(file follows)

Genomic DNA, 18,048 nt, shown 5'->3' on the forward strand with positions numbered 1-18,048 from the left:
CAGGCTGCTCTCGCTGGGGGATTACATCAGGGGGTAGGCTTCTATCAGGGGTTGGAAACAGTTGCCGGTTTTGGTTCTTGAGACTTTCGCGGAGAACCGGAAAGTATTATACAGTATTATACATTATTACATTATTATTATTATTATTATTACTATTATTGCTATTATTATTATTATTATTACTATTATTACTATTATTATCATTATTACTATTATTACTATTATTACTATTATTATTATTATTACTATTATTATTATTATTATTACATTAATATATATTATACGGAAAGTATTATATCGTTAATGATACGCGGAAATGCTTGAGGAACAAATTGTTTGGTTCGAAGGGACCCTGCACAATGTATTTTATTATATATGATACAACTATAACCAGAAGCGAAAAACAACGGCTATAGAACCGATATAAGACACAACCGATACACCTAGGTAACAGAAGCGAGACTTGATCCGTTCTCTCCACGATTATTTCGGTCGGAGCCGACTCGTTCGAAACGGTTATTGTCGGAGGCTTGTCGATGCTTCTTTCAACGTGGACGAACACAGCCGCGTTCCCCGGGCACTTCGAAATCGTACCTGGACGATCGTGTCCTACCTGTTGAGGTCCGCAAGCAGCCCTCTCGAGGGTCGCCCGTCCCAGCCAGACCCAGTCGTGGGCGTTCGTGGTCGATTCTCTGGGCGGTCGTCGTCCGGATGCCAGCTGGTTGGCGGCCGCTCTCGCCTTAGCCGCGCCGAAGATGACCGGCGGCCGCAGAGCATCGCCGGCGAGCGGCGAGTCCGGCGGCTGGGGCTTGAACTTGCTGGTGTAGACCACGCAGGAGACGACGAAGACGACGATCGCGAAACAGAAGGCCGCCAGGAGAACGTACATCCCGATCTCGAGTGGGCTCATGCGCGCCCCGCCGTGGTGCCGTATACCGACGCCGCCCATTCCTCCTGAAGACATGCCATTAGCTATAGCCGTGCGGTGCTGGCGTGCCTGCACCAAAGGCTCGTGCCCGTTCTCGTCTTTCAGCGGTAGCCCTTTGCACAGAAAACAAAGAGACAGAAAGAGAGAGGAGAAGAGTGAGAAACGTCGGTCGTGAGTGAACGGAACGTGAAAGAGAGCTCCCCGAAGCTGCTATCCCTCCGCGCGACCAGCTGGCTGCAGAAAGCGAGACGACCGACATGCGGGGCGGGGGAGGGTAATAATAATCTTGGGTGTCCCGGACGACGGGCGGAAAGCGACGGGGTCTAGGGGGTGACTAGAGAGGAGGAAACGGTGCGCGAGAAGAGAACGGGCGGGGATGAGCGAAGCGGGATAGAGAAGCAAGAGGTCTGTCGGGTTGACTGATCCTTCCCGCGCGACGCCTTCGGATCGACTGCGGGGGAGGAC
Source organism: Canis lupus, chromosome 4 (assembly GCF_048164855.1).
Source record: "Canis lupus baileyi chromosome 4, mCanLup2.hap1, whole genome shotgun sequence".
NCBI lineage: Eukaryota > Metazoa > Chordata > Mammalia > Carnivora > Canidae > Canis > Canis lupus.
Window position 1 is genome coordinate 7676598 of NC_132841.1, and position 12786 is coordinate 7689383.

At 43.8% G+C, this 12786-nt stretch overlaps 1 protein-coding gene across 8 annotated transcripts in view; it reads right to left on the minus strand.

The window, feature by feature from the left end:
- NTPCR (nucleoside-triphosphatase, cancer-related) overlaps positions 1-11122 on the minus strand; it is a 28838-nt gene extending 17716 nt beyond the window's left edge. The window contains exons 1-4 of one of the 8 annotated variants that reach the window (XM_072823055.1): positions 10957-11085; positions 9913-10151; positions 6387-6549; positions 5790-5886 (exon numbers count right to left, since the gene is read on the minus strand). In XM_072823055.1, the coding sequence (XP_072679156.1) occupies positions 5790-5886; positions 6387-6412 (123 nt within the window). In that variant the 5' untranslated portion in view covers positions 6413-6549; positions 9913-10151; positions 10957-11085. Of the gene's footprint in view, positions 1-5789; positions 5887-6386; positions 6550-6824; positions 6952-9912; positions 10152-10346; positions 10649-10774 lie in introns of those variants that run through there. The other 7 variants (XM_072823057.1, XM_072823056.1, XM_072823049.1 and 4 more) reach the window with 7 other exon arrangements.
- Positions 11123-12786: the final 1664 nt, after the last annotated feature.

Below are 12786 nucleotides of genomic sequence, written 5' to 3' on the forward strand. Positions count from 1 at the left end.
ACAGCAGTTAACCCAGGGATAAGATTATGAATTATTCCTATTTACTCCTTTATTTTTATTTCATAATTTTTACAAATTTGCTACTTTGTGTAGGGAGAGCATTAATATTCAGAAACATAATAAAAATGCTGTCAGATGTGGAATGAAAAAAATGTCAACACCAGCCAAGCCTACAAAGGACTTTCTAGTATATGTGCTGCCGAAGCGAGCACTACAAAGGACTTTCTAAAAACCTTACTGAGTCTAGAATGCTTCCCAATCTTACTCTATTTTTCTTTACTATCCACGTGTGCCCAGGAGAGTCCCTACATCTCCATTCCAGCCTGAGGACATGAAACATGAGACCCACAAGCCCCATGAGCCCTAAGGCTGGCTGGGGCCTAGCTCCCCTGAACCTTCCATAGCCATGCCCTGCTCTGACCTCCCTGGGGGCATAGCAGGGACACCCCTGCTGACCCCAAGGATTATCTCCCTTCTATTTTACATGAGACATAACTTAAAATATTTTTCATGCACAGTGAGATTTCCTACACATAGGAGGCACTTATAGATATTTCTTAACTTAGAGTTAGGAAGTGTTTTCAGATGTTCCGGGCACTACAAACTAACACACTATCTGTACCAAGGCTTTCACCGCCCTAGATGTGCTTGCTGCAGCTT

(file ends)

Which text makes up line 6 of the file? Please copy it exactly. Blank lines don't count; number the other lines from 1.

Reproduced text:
Window position 1 is genome coordinate 7676598 of NC_132841.1, and position 12786 is coordinate 7689383.